Individuals can make an unlimited number of gifts to family members and other individuals during their lifetime without incurring an upfront inheritance tax (IHT) charge.
Provided that the donor survives seven years from the date of the gift, it will also become completely free from IHT on death.
Outright gifts, however, result in the loss on control over the assets gifted away. Those assets can also be subject to various risks in the hands of the recipient such as claims on divorce, cohabitant claims, creditors and claims on death.
An alternative to making an outright gift of assets is to instead gift assets to a trust. This allows for assets to be held on behalf of an individual, or a number of individuals, without passing over full control. Depending on the type of trust created, it can also provide complete protection from the risks noted above.
What is a Trust?
A trust is a legal relationship between three parties:-
- The individual or individuals who establish and add assets to the trust (known as the “trusters” or “settlors”)
- The parties appointed under the Trust Deed to hold the trust assets for the benefit of the beneficiaries (“the trustees”)
- The individuals named in the trust deed as being entitled to benefit from the trust assets (“the beneficiaries”).
Once assets are transferred to a trust, the trustees become the legal owners of those assets. Subject to the provisions of the Trust Deed, the trustees exercise full control over the assets and make all decisions regarding distributions to the beneficiaries.
It is possible for an individual to be more than one party within the same trust. For example, a settlor could retain an element of control over assets given away by also becoming a trustee. A settlor could also set up a trust in which they are included as a beneficiary. However, there are tax implications of setting up these types of trusts which must be taken into account.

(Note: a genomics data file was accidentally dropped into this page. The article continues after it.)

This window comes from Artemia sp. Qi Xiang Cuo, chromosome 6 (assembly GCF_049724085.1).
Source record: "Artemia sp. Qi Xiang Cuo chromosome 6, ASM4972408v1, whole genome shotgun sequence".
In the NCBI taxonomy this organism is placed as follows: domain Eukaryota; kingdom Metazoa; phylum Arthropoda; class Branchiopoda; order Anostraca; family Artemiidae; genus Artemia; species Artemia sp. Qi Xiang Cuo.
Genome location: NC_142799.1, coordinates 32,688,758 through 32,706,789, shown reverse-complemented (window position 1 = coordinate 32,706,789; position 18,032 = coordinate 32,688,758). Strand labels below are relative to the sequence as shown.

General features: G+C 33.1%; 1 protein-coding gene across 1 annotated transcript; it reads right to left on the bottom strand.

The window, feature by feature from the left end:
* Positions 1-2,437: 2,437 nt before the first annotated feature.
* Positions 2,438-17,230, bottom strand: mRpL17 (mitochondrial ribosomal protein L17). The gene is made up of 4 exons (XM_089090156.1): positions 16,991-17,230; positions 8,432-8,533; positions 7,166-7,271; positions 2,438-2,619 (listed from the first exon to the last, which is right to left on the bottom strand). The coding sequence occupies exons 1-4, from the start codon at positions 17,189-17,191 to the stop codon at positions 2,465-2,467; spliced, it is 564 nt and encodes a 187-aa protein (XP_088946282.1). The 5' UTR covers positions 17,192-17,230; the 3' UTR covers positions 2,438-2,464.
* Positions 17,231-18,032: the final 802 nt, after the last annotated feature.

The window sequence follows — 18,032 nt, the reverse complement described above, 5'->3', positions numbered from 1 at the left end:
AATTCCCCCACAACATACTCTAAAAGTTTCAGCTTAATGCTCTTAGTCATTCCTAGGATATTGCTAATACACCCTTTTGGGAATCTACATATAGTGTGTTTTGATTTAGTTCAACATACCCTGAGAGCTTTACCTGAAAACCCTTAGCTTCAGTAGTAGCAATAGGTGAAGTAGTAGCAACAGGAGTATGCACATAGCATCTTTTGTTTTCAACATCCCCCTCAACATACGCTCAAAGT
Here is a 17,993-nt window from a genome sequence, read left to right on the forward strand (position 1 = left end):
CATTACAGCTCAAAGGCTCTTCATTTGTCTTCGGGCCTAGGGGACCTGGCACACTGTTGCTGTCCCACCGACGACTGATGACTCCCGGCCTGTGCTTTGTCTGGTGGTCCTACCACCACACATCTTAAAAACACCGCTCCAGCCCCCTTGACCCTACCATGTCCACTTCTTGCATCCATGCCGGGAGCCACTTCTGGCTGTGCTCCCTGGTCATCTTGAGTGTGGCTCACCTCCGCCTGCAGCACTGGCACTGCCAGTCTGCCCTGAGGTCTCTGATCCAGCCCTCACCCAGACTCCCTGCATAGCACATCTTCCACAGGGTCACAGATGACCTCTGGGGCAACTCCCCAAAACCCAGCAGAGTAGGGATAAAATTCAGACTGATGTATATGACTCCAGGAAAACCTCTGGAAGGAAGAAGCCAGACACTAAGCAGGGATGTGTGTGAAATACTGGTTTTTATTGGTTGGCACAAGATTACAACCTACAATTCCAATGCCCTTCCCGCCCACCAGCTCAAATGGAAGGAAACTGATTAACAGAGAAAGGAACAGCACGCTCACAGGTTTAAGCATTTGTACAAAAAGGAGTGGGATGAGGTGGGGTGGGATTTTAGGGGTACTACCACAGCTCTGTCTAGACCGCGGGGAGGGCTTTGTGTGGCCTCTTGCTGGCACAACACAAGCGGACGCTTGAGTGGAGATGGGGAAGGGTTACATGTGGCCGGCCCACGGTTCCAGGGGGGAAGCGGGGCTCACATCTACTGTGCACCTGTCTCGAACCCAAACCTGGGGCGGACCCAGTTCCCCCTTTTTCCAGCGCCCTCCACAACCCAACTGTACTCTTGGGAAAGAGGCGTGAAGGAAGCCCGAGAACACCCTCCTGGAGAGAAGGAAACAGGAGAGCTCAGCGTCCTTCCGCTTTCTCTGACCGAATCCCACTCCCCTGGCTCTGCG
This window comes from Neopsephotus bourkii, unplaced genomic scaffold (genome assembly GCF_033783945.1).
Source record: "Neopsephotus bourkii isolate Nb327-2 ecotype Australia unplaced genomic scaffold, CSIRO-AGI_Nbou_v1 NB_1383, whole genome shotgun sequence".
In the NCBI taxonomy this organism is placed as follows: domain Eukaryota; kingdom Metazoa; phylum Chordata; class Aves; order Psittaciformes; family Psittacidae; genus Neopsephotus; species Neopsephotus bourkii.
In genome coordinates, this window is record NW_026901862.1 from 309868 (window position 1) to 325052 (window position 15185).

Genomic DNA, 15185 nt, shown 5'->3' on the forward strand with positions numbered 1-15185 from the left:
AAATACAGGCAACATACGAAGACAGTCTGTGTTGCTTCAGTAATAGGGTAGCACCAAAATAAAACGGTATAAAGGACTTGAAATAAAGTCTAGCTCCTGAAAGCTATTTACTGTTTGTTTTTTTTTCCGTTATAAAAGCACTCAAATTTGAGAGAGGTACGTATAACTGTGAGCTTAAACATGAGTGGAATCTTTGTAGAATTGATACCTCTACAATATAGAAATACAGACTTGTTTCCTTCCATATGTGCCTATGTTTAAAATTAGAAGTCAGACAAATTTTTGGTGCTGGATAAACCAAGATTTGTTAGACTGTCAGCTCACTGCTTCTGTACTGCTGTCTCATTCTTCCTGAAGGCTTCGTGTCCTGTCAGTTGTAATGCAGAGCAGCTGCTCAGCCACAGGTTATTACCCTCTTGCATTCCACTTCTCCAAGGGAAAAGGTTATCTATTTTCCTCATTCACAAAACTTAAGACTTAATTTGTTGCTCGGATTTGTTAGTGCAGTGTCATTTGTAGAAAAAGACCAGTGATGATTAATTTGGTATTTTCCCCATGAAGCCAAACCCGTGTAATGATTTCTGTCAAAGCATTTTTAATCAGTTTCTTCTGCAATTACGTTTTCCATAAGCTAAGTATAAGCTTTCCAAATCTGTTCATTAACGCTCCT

How do I set up a Trust?
A trust is ordinarily governed by a document known as the Trust Deed. This sets out the terms of the trust and who the beneficiaries will be.
A bespoke Trust Deed is prepared for each trust and this is signed by the settlors to establish the trust. It is also possible for settlors to put in place a Letter of Wishes to provide further guidance to the trustees.
Once the Trust Deed is signed, the settlors can transfer cash or assets into the trust and these will be held by the trustees for the benefit of the beneficiaries.
Adding Value to a Trust
Except where reliefs are available, the maximum value of assets that can be added to a trust without incurring an upfront IHT charge is the available ‘nil rate band’ of each settlor (currently £325,000 for each individual less any chargeable gifts made during their lifetime).
Settlors can then make use of certain IHT reliefs and the “seven year refresh” of the nil rate band to add additional value to a trust over time.
Distributions from a Trust
The rights of a beneficiary to income or capital payments from a trust will depend on the type of trust established and the terms of the Trust Deed. For example, it is possible to specify a fixed age at which the beneficiaries will receive assets from the Trust or this can be left to the discretion of the trustees.
There can be IHT, Income Tax and Capital Gains Tax consequences of making distributions from a trust but there are also ways to utilise the beneficiaries’ own tax allowances to make tax efficient distributions and reduce the overall tax liability of a transfer.
How we can help you
If you would like advice on how to set up a trust in Scotland, contact a member of our specialist team today.